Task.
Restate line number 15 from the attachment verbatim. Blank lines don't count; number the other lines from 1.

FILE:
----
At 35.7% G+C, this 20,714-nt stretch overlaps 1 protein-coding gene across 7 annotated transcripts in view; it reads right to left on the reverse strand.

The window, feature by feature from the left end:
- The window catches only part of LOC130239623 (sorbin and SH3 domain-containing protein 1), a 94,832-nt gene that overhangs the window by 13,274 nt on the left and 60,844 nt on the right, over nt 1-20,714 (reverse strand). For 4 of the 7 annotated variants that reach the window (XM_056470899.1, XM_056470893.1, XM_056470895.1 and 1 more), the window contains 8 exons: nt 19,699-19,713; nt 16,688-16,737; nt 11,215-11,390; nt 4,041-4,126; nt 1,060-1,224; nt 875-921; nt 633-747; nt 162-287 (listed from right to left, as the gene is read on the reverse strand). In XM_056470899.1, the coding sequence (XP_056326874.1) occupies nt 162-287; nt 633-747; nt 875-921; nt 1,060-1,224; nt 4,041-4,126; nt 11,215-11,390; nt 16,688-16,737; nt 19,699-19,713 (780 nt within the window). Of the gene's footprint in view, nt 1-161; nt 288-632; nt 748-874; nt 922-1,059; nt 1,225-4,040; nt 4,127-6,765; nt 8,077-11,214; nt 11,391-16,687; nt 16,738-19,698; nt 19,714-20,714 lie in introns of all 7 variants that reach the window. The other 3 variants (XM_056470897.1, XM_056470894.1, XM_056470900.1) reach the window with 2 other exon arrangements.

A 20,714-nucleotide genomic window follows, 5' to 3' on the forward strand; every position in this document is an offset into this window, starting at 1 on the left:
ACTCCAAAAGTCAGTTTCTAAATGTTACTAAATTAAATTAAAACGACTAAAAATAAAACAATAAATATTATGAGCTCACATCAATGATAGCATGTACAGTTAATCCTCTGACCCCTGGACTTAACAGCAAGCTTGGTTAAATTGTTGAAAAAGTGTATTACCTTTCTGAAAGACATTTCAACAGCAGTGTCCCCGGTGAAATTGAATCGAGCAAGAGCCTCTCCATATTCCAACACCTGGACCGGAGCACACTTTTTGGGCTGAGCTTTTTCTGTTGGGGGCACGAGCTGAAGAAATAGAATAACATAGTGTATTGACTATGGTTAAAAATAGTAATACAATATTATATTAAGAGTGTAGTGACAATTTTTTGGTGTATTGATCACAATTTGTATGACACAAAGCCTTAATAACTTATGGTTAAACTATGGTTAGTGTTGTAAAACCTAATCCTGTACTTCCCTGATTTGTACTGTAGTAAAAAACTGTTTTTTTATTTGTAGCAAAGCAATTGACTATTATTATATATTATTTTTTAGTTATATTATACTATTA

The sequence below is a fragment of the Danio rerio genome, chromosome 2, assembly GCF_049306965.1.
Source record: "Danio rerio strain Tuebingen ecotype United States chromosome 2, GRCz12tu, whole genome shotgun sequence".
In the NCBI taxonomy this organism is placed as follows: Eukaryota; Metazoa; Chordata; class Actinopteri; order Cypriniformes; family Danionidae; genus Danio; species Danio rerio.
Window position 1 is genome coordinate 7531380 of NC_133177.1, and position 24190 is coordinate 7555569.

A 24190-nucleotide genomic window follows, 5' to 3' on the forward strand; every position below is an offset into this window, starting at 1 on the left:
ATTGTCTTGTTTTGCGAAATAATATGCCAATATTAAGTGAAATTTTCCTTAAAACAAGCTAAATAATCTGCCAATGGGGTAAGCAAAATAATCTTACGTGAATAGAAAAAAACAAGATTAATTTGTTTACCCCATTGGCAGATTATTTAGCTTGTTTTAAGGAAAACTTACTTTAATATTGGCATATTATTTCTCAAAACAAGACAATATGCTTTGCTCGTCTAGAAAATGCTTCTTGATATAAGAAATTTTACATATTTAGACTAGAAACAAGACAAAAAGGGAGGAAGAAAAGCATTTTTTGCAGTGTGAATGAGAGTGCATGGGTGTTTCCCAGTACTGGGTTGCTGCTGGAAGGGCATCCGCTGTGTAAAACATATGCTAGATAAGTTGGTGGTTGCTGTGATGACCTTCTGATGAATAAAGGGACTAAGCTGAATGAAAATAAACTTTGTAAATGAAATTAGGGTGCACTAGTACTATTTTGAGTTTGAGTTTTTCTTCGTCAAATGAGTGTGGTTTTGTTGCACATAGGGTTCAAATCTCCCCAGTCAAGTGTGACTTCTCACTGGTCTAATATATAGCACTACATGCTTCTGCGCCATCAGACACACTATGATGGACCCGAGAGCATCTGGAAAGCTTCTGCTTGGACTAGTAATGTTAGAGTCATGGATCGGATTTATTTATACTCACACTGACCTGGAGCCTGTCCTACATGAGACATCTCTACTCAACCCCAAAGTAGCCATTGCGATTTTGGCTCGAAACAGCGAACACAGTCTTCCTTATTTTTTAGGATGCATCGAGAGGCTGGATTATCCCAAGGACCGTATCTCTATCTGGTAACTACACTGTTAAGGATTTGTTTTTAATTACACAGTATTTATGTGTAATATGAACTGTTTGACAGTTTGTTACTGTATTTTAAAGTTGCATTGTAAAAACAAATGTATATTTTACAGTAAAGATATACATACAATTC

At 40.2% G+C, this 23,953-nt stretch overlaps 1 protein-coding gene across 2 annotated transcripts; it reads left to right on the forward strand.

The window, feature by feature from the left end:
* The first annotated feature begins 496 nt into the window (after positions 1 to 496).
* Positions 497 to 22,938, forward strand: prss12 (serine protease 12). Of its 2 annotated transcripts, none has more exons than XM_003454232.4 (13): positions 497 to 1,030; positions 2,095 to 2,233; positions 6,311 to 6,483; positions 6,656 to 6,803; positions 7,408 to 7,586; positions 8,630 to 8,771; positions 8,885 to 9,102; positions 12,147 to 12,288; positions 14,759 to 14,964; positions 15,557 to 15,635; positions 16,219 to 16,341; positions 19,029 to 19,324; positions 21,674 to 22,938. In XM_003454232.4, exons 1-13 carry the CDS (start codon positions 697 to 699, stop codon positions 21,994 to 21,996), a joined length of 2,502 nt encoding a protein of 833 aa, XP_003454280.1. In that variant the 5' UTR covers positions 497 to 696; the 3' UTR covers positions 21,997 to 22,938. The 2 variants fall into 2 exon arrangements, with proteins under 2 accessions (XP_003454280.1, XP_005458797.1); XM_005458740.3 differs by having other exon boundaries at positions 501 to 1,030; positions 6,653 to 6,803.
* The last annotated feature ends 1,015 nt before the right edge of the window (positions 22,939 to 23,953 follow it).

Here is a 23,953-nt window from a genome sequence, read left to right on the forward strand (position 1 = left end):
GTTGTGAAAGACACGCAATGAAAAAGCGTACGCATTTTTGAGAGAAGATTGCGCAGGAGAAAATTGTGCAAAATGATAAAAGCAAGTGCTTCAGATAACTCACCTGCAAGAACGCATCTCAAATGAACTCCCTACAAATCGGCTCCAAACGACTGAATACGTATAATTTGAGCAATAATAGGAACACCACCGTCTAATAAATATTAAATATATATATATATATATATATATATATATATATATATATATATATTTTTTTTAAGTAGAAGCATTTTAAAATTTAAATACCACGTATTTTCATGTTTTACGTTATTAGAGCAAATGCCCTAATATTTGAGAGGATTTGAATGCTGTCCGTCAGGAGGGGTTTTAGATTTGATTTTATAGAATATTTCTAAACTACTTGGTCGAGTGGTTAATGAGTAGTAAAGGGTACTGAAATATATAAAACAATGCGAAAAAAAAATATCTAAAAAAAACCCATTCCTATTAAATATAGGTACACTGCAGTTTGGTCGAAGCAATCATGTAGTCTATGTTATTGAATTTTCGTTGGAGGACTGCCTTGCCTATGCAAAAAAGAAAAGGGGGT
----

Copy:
* Positions 497 to 22,938, forward strand: prss12 (serine protease 12). Of its 2 annotated transcripts, none has more exons than XM_003454232.4 (13): positions 497 to 1,030; positions 2,095 to 2,233; positions 6,311 to 6,483; positions 6,656 to 6,803; positions 7,408 to 7,586; positions 8,630 to 8,771; positions 8,885 to 9,102; positions 12,147 to 12,288; positions 14,759 to 14,964; positions 15,557 to 15,635; positions 16,219 to 16,341; positions 19,029 to 19,324; positions 21,674 to 22,938. In XM_003454232.4, exons 1-13 carry the CDS (start codon positions 697 to 699, stop codon positions 21,994 to 21,996), a joined length of 2,502 nt encoding a protein of 833 aa, XP_003454280.1. In that variant the 5' UTR covers positions 497 to 696; the 3' UTR covers positions 21,997 to 22,938. The 2 variants fall into 2 exon arrangements, with proteins under 2 accessions (XP_003454280.1, XP_005458797.1); XM_005458740.3 differs by having other exon boundaries at positions 501 to 1,030; positions 6,653 to 6,803.